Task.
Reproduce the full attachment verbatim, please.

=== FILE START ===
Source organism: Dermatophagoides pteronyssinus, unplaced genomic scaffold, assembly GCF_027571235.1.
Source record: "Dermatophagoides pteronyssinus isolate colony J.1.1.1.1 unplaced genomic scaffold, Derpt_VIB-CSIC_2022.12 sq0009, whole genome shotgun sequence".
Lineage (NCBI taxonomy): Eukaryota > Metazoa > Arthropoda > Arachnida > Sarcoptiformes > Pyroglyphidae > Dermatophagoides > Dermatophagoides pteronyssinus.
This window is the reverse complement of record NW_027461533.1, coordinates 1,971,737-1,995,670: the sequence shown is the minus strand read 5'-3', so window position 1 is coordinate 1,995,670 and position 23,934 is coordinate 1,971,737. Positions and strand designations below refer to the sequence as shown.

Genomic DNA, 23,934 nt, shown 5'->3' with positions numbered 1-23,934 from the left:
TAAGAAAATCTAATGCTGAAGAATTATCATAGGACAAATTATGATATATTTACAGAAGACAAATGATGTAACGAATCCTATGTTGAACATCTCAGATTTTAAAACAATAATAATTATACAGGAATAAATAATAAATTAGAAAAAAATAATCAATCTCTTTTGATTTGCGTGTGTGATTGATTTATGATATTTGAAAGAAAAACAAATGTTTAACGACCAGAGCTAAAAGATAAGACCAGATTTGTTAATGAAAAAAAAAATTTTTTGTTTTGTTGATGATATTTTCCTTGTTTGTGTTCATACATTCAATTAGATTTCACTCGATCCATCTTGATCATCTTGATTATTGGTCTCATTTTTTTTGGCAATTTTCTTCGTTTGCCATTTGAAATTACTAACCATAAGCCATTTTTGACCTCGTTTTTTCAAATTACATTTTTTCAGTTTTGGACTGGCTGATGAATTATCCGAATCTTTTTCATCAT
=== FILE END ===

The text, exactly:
Source organism: Dermatophagoides pteronyssinus, unplaced genomic scaffold, assembly GCF_027571235.1.
Source record: "Dermatophagoides pteronyssinus isolate colony J.1.1.1.1 unplaced genomic scaffold, Derpt_VIB-CSIC_2022.12 sq0009, whole genome shotgun sequence".
Lineage (NCBI taxonomy): Eukaryota > Metazoa > Arthropoda > Arachnida > Sarcoptiformes > Pyroglyphidae > Dermatophagoides > Dermatophagoides pteronyssinus.
This window is the reverse complement of record NW_027461533.1, coordinates 1,971,737-1,995,670: the sequence shown is the minus strand read 5'-3', so window position 1 is coordinate 1,995,670 and position 23,934 is coordinate 1,971,737. Positions and strand designations below refer to the sequence as shown.

Genomic DNA, 23,934 nt, shown 5'->3' with positions numbered 1-23,934 from the left:
TAAGAAAATCTAATGCTGAAGAATTATCATAGGACAAATTATGATATATTTACAGAAGACAAATGATGTAACGAATCCTATGTTGAACATCTCAGATTTTAAAACAATAATAATTATACAGGAATAAATAATAAATTAGAAAAAAATAATCAATCTCTTTTGATTTGCGTGTGTGATTGATTTATGATATTTGAAAGAAAAACAAATGTTTAACGACCAGAGCTAAAAGATAAGACCAGATTTGTTAATGAAAAAAAAAATTTTTTGTTTTGTTGATGATATTTTCCTTGTTTGTGTTCATACATTCAATTAGATTTCACTCGATCCATCTTGATCATCTTGATTATTGGTCTCATTTTTTTTGGCAATTTTCTTCGTTTGCCATTTGAAATTACTAACCATAAGCCATTTTTGACCTCGTTTTTTCAAATTACATTTTTTCAGTTTTGGACTGGCTGATGAATTATCCGAATCTTTTTCATCAT